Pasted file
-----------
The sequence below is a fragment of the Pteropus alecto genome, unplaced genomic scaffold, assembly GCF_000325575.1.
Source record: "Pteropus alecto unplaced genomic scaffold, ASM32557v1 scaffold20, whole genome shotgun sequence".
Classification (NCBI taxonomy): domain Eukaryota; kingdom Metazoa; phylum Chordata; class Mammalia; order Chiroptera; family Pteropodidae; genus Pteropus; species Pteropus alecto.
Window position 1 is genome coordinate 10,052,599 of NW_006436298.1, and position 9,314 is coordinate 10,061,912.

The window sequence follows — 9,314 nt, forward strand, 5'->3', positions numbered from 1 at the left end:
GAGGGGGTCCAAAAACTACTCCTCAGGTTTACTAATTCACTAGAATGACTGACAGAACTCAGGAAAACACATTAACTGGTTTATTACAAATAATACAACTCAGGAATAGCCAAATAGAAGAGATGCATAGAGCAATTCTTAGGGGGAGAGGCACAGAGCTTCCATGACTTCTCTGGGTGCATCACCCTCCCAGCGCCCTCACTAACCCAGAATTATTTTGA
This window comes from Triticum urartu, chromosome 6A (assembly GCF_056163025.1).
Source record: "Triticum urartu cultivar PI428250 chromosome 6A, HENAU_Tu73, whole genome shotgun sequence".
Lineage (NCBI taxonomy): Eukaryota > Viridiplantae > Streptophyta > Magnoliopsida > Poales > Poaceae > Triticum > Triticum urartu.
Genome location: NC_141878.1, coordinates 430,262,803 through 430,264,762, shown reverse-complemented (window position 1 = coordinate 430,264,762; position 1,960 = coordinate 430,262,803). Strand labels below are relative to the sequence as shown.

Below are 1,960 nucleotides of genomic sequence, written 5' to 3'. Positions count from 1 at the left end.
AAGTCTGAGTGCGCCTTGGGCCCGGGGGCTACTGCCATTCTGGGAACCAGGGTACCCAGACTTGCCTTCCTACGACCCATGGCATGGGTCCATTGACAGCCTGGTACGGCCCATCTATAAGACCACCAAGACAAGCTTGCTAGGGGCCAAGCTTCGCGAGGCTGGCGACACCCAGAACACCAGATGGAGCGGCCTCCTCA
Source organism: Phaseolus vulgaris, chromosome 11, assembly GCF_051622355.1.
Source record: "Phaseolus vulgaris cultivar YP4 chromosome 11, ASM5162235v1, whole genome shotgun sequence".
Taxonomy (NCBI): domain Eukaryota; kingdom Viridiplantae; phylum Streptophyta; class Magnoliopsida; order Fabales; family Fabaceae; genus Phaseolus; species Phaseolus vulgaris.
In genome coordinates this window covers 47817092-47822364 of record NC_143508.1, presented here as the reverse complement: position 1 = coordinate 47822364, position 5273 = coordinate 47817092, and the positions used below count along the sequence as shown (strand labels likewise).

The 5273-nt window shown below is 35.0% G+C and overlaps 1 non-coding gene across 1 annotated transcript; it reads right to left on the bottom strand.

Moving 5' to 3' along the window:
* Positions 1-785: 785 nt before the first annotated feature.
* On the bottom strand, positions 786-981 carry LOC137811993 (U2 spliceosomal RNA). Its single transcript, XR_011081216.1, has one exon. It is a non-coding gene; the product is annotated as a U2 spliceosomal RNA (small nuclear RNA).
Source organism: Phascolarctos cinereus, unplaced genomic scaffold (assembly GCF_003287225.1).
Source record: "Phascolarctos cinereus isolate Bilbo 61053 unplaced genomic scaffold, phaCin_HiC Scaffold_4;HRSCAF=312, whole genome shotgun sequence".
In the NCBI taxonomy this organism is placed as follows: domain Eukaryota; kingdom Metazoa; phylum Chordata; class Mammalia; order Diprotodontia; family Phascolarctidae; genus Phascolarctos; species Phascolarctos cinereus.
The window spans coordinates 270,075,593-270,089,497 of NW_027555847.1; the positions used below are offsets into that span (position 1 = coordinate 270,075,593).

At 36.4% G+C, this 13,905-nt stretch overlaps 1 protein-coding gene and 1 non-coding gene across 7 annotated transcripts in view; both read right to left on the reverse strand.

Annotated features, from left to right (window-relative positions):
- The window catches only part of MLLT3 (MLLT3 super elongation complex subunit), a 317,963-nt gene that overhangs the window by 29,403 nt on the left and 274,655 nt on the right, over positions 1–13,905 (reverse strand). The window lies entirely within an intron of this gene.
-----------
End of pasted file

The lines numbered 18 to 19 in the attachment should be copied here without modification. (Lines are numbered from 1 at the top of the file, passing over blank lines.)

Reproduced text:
Moving 5' to 3' along the window:
* Positions 1-785: 785 nt before the first annotated feature.